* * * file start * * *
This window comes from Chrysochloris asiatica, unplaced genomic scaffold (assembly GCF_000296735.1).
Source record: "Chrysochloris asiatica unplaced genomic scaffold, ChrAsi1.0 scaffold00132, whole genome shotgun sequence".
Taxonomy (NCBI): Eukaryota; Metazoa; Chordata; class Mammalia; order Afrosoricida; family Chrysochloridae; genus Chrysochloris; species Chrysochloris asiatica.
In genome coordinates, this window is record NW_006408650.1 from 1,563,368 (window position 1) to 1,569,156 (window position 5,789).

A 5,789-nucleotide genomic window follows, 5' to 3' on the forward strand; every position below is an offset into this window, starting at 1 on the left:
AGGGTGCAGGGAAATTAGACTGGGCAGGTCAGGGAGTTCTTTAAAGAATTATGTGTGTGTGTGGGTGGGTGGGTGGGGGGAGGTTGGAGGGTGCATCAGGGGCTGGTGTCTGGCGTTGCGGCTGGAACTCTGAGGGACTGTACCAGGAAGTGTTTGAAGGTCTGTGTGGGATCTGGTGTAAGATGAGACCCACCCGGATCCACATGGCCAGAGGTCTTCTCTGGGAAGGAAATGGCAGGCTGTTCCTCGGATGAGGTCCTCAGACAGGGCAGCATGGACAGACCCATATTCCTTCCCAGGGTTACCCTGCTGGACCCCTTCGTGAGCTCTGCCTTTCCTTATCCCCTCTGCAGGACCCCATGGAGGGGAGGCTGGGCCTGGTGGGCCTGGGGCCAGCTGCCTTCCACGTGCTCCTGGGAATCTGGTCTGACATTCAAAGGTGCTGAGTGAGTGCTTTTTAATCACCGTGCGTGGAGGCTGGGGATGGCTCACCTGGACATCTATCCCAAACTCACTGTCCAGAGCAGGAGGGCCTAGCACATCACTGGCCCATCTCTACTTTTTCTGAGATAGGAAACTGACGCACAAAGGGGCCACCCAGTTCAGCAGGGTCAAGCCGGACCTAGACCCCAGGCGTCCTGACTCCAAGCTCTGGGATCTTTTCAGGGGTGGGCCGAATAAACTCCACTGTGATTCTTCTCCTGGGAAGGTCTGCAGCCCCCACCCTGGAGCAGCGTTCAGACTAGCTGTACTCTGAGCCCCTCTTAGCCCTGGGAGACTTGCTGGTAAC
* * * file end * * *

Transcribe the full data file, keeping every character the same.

This window comes from Chrysochloris asiatica, unplaced genomic scaffold (assembly GCF_000296735.1).
Source record: "Chrysochloris asiatica unplaced genomic scaffold, ChrAsi1.0 scaffold00132, whole genome shotgun sequence".
Taxonomy (NCBI): Eukaryota; Metazoa; Chordata; class Mammalia; order Afrosoricida; family Chrysochloridae; genus Chrysochloris; species Chrysochloris asiatica.
In genome coordinates, this window is record NW_006408650.1 from 1,563,368 (window position 1) to 1,569,156 (window position 5,789).

A 5,789-nucleotide genomic window follows, 5' to 3' on the forward strand; every position below is an offset into this window, starting at 1 on the left:
AGGGTGCAGGGAAATTAGACTGGGCAGGTCAGGGAGTTCTTTAAAGAATTATGTGTGTGTGTGGGTGGGTGGGTGGGGGGAGGTTGGAGGGTGCATCAGGGGCTGGTGTCTGGCGTTGCGGCTGGAACTCTGAGGGACTGTACCAGGAAGTGTTTGAAGGTCTGTGTGGGATCTGGTGTAAGATGAGACCCACCCGGATCCACATGGCCAGAGGTCTTCTCTGGGAAGGAAATGGCAGGCTGTTCCTCGGATGAGGTCCTCAGACAGGGCAGCATGGACAGACCCATATTCCTTCCCAGGGTTACCCTGCTGGACCCCTTCGTGAGCTCTGCCTTTCCTTATCCCCTCTGCAGGACCCCATGGAGGGGAGGCTGGGCCTGGTGGGCCTGGGGCCAGCTGCCTTCCACGTGCTCCTGGGAATCTGGTCTGACATTCAAAGGTGCTGAGTGAGTGCTTTTTAATCACCGTGCGTGGAGGCTGGGGATGGCTCACCTGGACATCTATCCCAAACTCACTGTCCAGAGCAGGAGGGCCTAGCACATCACTGGCCCATCTCTACTTTTTCTGAGATAGGAAACTGACGCACAAAGGGGCCACCCAGTTCAGCAGGGTCAAGCCGGACCTAGACCCCAGGCGTCCTGACTCCAAGCTCTGGGATCTTTTCAGGGGTGGGCCGAATAAACTCCACTGTGATTCTTCTCCTGGGAAGGTCTGCAGCCCCCACCCTGGAGCAGCGTTCAGACTAGCTGTACTCTGAGCCCCTCTTAGCCCTGGGAGACTTGCTGGTAAC